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School mainstreaming contest winners, 1991.

The Holy Name of Jesus School, a pre-kindergarten through eighth grade parochial elementary school, houses the Scranton Diocese Special Ecducation Program. An Individualized Instruction Classroom (IIC) provides an appropriate setting for a variety of educational opportunities for exceptional children.

The curriculum offers academic subjects, social learning, physical development, pre-vocational education and pre-educational skills in basic computer technology. Each child proceeds at his/her own rate according to their IEPs. Various opportunities exist for mainstreamed activities with the students of Holy Name School.

In practice, the students enrolled in the Individual Instruction Program function in most of the regular classes with reasonable accommodation. All students share activities in gym, music, religion. Many of the exceptional children are integrated into the regular, math and other academic areas. Church, cafeteria, religious programs, playground, assemblies and general settings provide excellent opportunities for the children with disabilities to participate with their peers and for the other students to learn about understanding and friendship in return.

Admission is currently open to qualified children ages 5 through 1 3 regardless of ethnic, racial, religious or socioeconomic background. Children who apply are screened to determine the appropriate placement.

Contact: Holy Name of Jesus School, 1133 Wyoming Avenue, Forty Fort, Pa. 18704, (717) 288-5558.



Last school year, seven students with severe, moderate or mild mental disabilities were placed in general education classrooms (kindergarten through second grade) with their peers for 95 to 100 percent of the school day. Special education services were coordinated by an integration facilitator who worked closely with the students, classroom teachers, resource staff, parents and school administrators to meet the needs of each child in the regular classroom setting.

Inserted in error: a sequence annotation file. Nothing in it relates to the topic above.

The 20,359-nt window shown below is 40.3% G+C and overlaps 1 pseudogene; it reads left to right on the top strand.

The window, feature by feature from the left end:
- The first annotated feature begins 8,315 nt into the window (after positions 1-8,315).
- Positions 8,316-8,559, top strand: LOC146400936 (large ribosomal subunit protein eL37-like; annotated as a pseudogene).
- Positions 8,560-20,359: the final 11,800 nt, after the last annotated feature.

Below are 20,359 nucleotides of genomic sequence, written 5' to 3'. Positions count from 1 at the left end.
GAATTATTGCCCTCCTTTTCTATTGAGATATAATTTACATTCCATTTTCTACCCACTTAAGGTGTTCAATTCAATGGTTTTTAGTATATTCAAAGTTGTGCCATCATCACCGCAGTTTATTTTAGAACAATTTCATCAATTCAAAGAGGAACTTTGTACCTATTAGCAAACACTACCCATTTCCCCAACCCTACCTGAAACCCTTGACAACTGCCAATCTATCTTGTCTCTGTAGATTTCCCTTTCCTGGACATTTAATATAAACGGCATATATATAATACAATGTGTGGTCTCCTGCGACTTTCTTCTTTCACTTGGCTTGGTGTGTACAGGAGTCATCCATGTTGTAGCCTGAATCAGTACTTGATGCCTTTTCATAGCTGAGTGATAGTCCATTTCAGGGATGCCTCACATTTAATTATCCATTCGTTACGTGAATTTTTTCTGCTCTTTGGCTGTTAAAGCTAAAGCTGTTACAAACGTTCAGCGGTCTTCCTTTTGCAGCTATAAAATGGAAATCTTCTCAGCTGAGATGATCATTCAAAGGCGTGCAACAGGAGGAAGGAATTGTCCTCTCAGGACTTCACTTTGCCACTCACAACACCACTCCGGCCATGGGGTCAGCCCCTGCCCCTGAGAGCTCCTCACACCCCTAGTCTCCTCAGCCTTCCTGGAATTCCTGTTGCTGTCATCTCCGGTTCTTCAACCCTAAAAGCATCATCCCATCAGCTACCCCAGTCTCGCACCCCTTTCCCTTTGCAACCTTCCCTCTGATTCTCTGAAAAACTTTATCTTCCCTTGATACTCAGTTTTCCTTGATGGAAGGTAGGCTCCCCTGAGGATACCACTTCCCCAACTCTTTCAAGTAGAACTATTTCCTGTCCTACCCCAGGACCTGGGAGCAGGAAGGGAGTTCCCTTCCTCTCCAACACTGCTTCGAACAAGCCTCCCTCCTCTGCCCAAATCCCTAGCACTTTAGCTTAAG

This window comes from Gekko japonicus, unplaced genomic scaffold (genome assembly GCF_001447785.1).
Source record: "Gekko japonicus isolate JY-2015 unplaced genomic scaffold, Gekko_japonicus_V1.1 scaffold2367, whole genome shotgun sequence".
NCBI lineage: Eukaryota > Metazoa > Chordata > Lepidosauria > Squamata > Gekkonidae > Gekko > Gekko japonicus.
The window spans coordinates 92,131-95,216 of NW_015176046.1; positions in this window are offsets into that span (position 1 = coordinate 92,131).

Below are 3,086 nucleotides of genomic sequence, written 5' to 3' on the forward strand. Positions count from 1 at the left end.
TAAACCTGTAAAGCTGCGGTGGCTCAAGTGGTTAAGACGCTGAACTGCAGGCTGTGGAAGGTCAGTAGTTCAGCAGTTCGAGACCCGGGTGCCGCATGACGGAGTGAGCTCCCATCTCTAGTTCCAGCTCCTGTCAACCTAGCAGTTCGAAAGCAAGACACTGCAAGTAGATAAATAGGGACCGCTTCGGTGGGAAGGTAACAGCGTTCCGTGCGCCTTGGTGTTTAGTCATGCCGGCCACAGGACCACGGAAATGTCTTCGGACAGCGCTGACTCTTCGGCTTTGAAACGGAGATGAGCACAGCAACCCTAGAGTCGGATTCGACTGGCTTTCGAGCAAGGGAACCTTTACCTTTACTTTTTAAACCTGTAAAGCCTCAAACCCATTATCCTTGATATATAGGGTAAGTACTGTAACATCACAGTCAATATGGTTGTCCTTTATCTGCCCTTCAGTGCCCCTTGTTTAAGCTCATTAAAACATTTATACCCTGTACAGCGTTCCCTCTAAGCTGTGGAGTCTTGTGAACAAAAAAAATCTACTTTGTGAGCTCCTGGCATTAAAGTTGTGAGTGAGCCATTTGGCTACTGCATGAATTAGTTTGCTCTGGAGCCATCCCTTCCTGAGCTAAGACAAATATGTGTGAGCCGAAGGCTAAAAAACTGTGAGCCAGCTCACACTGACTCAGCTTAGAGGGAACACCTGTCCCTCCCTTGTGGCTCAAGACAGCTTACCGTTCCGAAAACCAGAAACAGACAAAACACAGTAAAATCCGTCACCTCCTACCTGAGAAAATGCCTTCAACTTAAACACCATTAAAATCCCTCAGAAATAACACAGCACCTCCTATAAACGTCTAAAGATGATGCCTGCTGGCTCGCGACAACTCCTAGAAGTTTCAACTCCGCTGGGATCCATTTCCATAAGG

The students in the Students Learning Together Program were identified by their teachers, or at the request of parents, for consideration for placement in regular classrooms in four Westside Community elementary schools in Omaha, Neb. The general classroom teachers were assured that support would be available, that they would be a vital part of the team, and that they, through the IEP process, would be the primary determinant in deciding the amount and type of support services required.

Available support included direct one-on-one assistance and adaptation of material for the special needs student; teacher guidance in on-site adaptation to illustrate the student's current functioning; and suggestions for dealing with behavior needs as necessary and any student's questions concerning the students with special needs.

Contact: Kelly Wanzenreid, Director of Special Education, or Doug Wragge, integration Facilitator, District 66 Administration Office, 909 South 76th, Omaha, Neb. 68114-4599, (402) 390-2100.



Sippican Elementary School in Marion Mass. houses Project Grow Preschool, funded by state money with support from the Marion, Mattapoisett and Rochester school districts.

Besides the teacher and two aides, the Project Grow staff includes a speech-language pathologist, and an occupational and a physical therapist who provide in-classroom individual therapy whenever possible.

Project Grow's staff makes regular home visits and parents can follow their child's progress through staff videotapes taken all year.

Children with special needs and normally developing children who cannot attend other preschools are welcome.

Contact: Jane Taylor, Project Grow, Sippican Elementary School, 16 Spring St., Marion, Mass. 02730, (508) 748-0100.
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Title Annotation:Annual Directory of National Organizations 1991-92
Publication:The Exceptional Parent
Date:Sep 1, 1991
Previous Article:Integration - don't take it for granted.
Next Article:Schools, insurance & your family's financial security.

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